Randa Jarrar, the leftist Fresno State professor who mocked former First Lady Barbara Bush’s death on Twitter, has broken her silence about the controversial remarks that divided the country in their opinions on the line between free speech and really distasteful speech.
In an April interview with New York Magazine’s The Cut, Jarrar explained that she stands by her comments and is proud that she spoke her mind in order to educate those who might not have been in the know about the Bush family’s alleged doings.
She also said that as a “person of color,” she feels that the blowback to her remarks was even greater than it would have been if a white person said them.
According to The Cut, Jarrar is of Egyptian, Palestinian, and Greek heritage.
What’s the history?
In April, Jarrar celebrated Bush’s death in a slew of offensive tweets.
In one tweet, the Jarrar wrote, “Barbara Bush was a generous and smart and amazing racist who, along with her husband, raised a war criminal. F*** outta here with your nice words.”
She added, “PSA: either you are against these pieces of s**t and their genocidal ways or you’re part of the problem. That’s actually how simple this is. I’m happy the witch is dead. Can’t wait for the rest of her family to fall to their demise the way 1.5 million Iraqis have.”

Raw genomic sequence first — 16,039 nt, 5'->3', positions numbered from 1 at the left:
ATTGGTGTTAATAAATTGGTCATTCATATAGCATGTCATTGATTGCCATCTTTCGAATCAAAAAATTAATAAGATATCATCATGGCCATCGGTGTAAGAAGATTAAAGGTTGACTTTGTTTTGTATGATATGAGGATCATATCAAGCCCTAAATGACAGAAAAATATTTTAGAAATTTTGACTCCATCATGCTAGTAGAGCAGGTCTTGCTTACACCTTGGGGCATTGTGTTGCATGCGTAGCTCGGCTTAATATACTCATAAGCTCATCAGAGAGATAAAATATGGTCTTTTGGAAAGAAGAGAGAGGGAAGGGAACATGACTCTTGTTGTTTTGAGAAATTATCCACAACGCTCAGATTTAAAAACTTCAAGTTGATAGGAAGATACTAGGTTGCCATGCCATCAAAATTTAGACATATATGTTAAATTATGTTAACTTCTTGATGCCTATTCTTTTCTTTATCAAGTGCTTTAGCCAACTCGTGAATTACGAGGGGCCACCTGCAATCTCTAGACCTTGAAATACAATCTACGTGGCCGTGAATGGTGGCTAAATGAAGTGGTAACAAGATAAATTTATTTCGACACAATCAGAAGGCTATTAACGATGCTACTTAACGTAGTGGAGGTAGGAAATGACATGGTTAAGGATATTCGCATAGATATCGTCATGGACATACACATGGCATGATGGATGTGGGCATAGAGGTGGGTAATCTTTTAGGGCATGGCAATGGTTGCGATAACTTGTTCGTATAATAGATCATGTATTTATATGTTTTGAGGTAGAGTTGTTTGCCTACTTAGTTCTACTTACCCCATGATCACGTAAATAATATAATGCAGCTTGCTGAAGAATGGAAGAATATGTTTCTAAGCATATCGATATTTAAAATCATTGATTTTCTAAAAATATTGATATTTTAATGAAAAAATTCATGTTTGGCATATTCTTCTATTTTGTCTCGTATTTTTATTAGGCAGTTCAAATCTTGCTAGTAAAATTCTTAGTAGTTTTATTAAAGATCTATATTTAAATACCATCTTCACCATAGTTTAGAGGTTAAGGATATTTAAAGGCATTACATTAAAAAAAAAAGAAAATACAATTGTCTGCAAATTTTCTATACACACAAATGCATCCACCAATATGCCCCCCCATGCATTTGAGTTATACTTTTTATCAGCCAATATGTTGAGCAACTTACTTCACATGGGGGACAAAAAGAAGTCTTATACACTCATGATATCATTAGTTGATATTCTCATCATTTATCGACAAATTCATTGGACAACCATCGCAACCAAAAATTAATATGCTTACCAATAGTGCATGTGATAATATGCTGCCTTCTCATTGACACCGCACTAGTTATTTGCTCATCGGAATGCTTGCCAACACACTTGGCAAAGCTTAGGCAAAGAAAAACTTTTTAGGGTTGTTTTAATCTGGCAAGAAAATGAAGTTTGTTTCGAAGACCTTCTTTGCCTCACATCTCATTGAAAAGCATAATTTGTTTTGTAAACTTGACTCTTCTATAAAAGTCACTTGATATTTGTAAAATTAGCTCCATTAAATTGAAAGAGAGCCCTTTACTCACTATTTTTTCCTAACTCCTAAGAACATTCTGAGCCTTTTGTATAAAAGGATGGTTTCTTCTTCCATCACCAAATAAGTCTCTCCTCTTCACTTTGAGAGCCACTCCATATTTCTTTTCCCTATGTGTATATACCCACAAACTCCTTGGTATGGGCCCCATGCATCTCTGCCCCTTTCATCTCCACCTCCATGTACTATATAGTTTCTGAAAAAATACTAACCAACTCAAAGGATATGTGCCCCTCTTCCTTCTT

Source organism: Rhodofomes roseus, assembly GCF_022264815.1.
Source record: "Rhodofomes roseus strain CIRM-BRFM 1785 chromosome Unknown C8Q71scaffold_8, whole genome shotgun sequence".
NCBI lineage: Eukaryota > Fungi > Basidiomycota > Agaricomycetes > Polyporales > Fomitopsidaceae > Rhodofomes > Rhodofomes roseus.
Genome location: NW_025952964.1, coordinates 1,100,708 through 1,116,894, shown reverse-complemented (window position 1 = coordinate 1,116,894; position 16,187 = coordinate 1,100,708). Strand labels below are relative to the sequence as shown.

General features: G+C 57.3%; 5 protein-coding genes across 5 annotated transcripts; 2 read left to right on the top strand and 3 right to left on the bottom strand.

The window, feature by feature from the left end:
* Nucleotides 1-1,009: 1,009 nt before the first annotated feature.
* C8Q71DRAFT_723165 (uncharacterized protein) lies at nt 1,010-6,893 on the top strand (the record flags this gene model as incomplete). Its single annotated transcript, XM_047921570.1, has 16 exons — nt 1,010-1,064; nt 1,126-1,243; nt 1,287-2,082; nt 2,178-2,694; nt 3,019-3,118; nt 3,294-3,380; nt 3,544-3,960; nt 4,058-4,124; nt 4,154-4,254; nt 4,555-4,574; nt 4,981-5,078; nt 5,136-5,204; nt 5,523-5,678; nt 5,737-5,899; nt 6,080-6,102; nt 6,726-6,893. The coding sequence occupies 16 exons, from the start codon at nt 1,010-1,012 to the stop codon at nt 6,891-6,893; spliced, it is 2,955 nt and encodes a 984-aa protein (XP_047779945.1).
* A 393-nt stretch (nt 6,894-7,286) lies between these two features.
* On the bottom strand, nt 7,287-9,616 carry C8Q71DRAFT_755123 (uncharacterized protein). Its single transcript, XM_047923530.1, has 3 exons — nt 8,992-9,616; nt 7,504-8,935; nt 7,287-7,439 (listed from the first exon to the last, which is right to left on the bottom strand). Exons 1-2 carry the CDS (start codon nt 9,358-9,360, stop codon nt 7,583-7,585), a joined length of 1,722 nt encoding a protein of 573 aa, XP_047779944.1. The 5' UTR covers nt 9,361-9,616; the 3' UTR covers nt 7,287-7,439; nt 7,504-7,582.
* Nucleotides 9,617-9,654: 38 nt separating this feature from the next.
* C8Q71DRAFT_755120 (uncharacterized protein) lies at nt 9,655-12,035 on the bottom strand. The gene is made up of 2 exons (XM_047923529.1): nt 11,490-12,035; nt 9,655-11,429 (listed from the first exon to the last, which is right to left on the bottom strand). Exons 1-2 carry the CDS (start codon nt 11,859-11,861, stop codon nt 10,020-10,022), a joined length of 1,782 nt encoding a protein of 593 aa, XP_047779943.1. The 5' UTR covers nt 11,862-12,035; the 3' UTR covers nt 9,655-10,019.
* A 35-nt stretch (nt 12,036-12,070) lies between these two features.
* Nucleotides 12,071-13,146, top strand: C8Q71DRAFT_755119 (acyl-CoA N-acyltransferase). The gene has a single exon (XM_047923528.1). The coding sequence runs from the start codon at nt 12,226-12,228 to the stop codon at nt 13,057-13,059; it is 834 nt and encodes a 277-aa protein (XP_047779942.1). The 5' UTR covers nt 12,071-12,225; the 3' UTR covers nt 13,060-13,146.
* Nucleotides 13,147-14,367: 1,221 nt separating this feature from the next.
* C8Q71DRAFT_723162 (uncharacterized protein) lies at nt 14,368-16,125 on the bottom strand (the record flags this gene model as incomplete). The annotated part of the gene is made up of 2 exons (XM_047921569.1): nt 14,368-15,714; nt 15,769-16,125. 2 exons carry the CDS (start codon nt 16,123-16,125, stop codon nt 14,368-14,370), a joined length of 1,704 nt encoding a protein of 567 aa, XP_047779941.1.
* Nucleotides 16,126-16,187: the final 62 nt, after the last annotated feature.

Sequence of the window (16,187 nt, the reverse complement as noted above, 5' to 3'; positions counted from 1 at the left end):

Despite receiving heavy criticism on social media, Jarrar bragged that she couldn’t be fired, because she was a tenured professor.
After much back and forth and outcry, Jarrar turned out to be right: Fresno State President Joseph Castro, though condemning her remarks (made as a “private citizen”), announced that she would be able to retain her position at the college because of her constitutional right to free speech.
What’s she saying now?
According to The Cut, Jarrar said, “I felt compelled to speak up because I want people to remember history.”
“I want people to know that our country’s actions don’t just disappear; they have real, negative consequences,” she told the outlet via email. “If we want a better future, we have to confront our past.”
Jarrar then took her initial criticism of the Bush family and doubled down on it.
“The Bush family — including Barbara Bush — supported policies that harmed and destroyed the lives of millions,” she stated.
When the outlet asked Jarrar if she believes that she was targeted with harsh criticism because of her “ethnic background,” Jarrar said she does.
“I am not the only person who has stated the belief that Barbara Bush was a racist,” she told The Cut. “But women of color routinely have their tone policed, their justified anger painted as hatred, and their criticism of injustice framed as racism toward white people.”
She concluded by attempting to turn her negative remarks about a former first lady — who was also a wife and mother — into something positive.
“Again, because I can be at times overly optimistic or perhaps idealistic, I wish the conversation we were having as a nation today was about how we mourn problematic figures,” Jarrar explained. “Instead, it has become a kind of mourning of our rights to free expression.”